This past weekend, I had to take care of both boys myself. Well, like any red-blooded adult who is in control of their life, I ran to my mother for help. We went to her place on Saturday afternoon and spent the night as well as all day Sunday there. There are two ways I can relate the events of the weekend.
- Both boys were sick with nasty colds, and I had one too, feeling feverish and being nearly unable to swallow on Friday night, meaning…
- I barely slept between taking care of their various discomforts and my own
- We didn’t get outside much
- The kids demonstrated that they still don’t listen no matter how many times they’re told, to the point that their doting grandmother even noticed that their behaviour was lousy
- I got the Lightning Kid to his soccer program and Shark Boy to his dance lesson on time.
- The kids and their grandmother got to spend time together/I got to see my mother.
- The kids and Shark Boy’s Godfather got to spend time together
- We got to enjoy my mother’s wonderful cooking
- I got to do a favour for my wife, who totally deserved the weekend away from the kids
- I got more bonding time with the kids, especially cuddling up with the Lightning Kid during his nap (while I read a few chapters on my e-reader)
- It honestly gave me a sense of achievement to have gotten through it all (parenting is the ultimate endurance sport)
While the weekend doesn’t typify one of our family outdoor adventures (we only got outside long enough to shovel her driveway), it’s a good demonstration of how your attitude re-frames the experience.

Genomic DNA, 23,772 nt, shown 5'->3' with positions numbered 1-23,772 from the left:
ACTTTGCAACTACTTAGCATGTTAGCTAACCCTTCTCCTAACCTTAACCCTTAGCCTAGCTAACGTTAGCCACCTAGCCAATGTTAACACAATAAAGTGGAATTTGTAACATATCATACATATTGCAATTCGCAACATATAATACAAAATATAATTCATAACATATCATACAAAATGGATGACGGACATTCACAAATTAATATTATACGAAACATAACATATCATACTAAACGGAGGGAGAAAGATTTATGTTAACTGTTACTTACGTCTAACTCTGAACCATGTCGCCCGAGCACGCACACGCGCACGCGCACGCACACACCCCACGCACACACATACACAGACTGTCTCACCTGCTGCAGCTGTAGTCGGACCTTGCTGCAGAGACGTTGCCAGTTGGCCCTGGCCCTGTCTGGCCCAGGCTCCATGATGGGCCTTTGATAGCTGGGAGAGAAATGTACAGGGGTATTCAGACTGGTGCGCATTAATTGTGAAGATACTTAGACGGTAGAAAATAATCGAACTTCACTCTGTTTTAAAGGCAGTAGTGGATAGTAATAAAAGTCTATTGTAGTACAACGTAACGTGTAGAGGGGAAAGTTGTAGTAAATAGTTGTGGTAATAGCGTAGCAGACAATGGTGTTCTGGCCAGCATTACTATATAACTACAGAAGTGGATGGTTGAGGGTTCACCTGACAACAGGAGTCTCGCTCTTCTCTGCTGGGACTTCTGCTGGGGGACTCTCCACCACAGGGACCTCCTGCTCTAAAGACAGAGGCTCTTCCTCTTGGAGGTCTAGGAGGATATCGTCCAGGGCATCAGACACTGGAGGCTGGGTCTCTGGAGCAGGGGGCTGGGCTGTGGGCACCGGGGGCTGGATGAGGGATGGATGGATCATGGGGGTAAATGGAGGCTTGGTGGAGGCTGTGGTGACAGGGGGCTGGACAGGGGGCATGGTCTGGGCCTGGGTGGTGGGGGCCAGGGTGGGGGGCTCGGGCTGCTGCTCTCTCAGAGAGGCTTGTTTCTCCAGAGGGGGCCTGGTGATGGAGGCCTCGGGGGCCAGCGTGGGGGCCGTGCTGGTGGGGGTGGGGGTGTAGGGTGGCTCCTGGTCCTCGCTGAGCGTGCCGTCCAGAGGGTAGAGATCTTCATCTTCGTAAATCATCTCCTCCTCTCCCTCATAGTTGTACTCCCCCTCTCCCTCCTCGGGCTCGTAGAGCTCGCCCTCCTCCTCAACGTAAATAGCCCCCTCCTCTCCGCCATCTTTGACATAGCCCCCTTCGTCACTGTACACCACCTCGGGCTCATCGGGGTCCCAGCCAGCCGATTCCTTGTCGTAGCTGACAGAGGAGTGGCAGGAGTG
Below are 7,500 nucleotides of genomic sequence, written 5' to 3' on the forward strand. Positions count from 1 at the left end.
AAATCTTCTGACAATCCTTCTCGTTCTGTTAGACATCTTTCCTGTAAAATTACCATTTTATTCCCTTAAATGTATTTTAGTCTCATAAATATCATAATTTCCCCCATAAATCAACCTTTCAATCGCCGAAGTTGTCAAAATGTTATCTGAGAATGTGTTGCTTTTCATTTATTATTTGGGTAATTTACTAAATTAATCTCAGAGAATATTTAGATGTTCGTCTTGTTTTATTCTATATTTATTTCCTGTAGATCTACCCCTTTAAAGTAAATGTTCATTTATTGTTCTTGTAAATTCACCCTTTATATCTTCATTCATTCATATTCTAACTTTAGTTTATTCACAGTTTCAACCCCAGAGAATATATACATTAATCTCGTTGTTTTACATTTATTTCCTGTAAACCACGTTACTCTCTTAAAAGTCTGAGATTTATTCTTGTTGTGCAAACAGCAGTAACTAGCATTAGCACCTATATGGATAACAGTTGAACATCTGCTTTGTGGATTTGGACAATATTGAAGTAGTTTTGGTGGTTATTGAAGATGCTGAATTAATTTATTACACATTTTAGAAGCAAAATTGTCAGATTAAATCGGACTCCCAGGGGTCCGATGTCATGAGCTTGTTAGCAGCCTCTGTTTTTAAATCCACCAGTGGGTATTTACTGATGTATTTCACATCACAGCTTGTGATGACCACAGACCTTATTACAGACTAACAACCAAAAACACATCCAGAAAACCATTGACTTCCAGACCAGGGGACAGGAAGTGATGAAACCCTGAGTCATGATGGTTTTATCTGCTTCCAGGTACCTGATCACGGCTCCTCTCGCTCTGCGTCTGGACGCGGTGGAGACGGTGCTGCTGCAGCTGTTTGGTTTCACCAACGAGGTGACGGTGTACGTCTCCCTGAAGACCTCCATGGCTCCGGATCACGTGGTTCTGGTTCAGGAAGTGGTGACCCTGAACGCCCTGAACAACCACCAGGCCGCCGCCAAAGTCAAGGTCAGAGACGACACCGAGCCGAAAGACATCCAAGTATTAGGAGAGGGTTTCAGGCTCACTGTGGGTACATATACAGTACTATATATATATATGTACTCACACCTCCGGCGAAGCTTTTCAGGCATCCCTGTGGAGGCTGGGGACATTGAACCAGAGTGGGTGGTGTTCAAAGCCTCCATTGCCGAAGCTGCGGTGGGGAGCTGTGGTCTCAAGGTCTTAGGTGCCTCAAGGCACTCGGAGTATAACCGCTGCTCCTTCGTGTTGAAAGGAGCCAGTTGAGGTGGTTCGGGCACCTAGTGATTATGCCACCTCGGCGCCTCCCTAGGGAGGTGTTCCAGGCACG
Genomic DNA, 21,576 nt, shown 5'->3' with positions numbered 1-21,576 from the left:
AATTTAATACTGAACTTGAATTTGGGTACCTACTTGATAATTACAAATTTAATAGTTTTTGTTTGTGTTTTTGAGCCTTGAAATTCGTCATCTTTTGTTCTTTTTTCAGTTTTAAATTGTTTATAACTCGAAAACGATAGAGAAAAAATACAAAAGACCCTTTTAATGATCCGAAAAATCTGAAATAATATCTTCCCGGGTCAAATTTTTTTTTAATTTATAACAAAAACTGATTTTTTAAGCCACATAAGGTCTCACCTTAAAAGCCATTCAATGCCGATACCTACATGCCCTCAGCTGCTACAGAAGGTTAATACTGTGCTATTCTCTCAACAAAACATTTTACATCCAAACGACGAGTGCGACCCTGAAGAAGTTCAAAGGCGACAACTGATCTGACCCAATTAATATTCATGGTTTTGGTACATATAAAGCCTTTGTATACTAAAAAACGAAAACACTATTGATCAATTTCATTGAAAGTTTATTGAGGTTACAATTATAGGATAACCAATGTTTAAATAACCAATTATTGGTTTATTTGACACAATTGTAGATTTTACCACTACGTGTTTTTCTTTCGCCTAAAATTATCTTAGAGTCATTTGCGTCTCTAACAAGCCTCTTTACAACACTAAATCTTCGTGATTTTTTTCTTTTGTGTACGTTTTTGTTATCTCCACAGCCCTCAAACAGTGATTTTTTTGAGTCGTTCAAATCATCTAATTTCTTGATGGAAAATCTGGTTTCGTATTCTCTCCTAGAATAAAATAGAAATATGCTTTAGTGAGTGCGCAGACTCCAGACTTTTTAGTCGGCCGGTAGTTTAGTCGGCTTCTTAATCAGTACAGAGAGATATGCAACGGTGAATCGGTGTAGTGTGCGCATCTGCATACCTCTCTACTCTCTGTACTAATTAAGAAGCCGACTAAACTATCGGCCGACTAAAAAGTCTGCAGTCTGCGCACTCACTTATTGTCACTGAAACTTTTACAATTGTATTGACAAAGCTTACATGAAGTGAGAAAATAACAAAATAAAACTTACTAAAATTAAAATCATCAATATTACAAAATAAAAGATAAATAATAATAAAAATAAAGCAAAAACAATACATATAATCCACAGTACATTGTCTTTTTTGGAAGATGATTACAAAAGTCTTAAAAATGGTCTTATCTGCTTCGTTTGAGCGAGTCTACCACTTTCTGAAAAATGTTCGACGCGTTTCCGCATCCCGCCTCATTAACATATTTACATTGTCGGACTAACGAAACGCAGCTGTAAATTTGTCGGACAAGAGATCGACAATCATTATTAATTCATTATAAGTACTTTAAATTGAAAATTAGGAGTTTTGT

There have been many times we’ve come back from an outing, tuckered out, and the day waning, and I’ve thought: “I guess I’m not going to clean the garage again”, or whatever random task I’ve equated with being a real adult who is in control of their life. On balance, though, those tasks are unlikely to cause me any deathbed regrets. Taking care of yourself, getting outside and spending time with your family are the things you’ll regret not doing. And again, this is a two way street – your kids might not make it to that classmate’s birthday party that they were invited to, because they were out with you. It might not have been their first choice to go out biking/skiing/spelunking with you, but as parents, we make healthier choices for their diets, activities (both mental and physical), and everything else; what are they going to remember more fondly on their deathbed (sorry to be morbid… let’s just say they live to be 999), fun times in the great outdoors, moving their young, healthy bodies with loved ones, or a bunch of cake and wrapping paper to spoil a classmate whose name they won’t remember anyway.
Between increases in youth obesity, and wanting to limit ‘screen time’, many families are looking to make fitness a family affair, as Victoria Freile writes. As I discussed the topic of this post with my wife, she pointed out how much more we have to learn; smart cookie. Forging an active family life is an on-going, iterative process. Some, like Katie Arnold of Outside Magazine’s column Raising Rippers are at the more extreme end of the spectrum, while some families would probably be happy to take regular family walks. When you start early with your children, they absorb it easily and fitness becomes part of their lifestyle; inactive adults need to learn this like a new skill. While how well my pants fit has fluctuated, I’m lucky in that I never had to figure out how to get active. I was raised in such a way that exercise was as natural a habit as washing. It’s a gift I hope to pass on to my kids, and hopefully the generations that come after I’m long gone.
Hopefully, some of you reading this will be able to use it to make your family life more active, and then I’ll have passed on the gift even further.
How does your family get active together today? Are you looking to do better?